The Meso-Indian epoch began about BC. It was a time when hunting was emphasized, as evidenced by projectile points uncovered during excavation. They were not hunting the same type of big-game animals as the Paleo-Indians were, as that food source became extinct by the time the Meso-Indian epoch started.

Sites were identified largely by large piles of shells, which also indicated a reliance upon seafood as a source of subsistence. The Manicauroid series was the only ethnic series that fit in the Meso-Indian epoch. The third epoch, the Neo-Indian epoch, was characterized by the sufficient development of agriculture as a means to replace hunting as the principle mean of subsistence.

This project was not a total disaster, however. As a result of the research done a much better understanding of the culture history of the northern Antilles was constructed. Rouse believed that the population of the Caribbean occurred in four migrations from mainland South America [22] The first migration came in what Rouse called the "lithic" age, which happened around years ago based on the dates of the earliest sites on the islands.

Other archaeologists believed that every new pottery type was a product of a new migration from the mainland. Throughout his career, Rouse maintained that the only migrations to the islands were those mentioned above. This was the culture, which was fairly complex in social structure, that was first encountered by Old World explorers, most notably Christopher Columbus. In this volume Rouse discusses different population movements throughout the world, and discusses his view of the proper way to study prehistoric migrations.

A review of this publication outlines the general technique Rouse believed would be most useful in studying migrations. The archaeologist must create testable hypotheses and inferences, with emphasis placed upon local development, acculturation, and transculturation. The hypotheses should also be tested against other forms of anthropological data, such as linguistic and physical anthropological data.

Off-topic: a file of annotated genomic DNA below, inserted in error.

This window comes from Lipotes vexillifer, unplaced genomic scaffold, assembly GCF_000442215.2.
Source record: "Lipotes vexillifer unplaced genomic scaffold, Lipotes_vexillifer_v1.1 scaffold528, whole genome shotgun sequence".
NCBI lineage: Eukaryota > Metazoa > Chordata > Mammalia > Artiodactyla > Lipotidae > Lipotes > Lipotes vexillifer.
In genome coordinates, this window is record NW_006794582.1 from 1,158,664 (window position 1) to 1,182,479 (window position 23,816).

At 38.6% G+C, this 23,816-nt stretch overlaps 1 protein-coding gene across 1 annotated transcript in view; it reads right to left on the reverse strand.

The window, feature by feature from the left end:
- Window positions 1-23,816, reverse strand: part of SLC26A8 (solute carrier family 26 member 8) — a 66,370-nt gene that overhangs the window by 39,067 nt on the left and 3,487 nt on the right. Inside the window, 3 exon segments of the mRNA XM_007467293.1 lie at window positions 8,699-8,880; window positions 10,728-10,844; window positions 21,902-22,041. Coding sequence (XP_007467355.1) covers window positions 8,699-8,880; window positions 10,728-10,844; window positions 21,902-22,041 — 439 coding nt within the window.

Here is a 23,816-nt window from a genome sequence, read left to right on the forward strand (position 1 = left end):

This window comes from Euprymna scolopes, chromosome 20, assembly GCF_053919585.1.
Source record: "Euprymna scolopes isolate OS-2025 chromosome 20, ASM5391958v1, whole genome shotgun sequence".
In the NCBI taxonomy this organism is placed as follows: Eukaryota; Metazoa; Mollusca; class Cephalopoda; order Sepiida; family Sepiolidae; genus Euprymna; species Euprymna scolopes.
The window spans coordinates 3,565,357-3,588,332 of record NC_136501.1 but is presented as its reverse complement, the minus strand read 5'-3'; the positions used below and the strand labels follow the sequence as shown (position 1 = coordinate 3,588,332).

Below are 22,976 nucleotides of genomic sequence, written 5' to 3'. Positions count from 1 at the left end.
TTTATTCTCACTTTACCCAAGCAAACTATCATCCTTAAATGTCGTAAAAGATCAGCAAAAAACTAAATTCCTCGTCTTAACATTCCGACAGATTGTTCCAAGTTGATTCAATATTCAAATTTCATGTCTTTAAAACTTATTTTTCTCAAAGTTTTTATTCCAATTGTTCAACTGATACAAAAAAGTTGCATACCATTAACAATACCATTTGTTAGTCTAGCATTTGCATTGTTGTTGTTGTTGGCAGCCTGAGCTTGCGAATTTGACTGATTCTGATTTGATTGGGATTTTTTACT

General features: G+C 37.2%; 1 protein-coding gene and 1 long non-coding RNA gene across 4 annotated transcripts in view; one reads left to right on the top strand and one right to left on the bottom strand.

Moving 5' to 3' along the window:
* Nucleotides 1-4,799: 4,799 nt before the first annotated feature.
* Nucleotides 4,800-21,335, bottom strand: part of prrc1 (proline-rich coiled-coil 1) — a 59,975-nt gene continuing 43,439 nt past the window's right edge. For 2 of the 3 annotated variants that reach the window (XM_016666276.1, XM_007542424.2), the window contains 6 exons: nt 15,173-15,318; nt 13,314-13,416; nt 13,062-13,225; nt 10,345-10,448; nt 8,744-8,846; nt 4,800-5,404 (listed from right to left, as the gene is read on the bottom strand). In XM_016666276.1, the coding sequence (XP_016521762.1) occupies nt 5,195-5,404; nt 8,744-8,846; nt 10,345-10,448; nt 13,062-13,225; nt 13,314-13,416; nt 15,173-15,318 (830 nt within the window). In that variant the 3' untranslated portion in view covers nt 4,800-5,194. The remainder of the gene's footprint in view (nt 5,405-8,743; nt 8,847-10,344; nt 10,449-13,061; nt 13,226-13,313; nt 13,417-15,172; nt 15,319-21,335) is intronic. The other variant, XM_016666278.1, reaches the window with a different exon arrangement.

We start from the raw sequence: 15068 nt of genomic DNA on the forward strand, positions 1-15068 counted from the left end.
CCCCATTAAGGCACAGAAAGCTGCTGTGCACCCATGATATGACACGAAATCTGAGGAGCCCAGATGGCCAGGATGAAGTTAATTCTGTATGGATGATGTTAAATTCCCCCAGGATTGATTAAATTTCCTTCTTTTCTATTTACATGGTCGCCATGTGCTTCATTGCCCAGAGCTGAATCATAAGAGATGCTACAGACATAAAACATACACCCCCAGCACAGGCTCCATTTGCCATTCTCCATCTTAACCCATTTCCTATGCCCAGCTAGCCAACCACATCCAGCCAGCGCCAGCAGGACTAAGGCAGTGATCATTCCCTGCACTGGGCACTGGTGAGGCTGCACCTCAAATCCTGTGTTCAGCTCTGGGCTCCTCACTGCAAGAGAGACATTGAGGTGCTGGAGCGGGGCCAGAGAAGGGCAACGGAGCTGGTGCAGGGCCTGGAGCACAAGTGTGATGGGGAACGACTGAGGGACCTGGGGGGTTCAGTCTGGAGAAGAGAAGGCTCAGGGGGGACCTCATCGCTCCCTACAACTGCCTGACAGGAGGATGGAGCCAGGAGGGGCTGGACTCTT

Rouse identifies "objectives" as the building blocks of any archaeological research project, and the ultimate goal of any research project is the synthesis of a series of these objectives, which he defines as "the end-product of any particular segment in the procedure of culture-historical research.

He identifies a number of objective types which may be pursued in this article, including descriptive, classificatory, geographical, and chronological objectives. The end product of analytic classification is the " mode ", which is produced by creating a series of classes representing different features of the artifact.

Each class represents a procedure or custom followed by the maker during the process of formation. This custom or concept is the mode. Taxonomic classification is done by creating a set of classes which differentiate the artifacts in a collection by type type being the end product of Taxonomic classification. These classes are constituted of two or more modes. Therefore, a "type" is made up of selected modes. Rouse notes that while modes are "inherent" in a collection, types are created by the archaeologist by selecting the modes which he determines to be relevant.

Modes, then, are a natural unit of cultural study, whereas types are an artificial unit created by the individual archaeologist. Irving and Mary had two sons, David and Peter. David continued the family tradition by becoming an urban landscape architect , while Peter worked as chief of staff for both Tom Daschle and Barack Obama in the United States Senate. Kroeber, pp 57— Chicago, University of Chicago Press. Matson, pp. Faber Morse.


Irving Rouse-The Tainos



Irving Rouse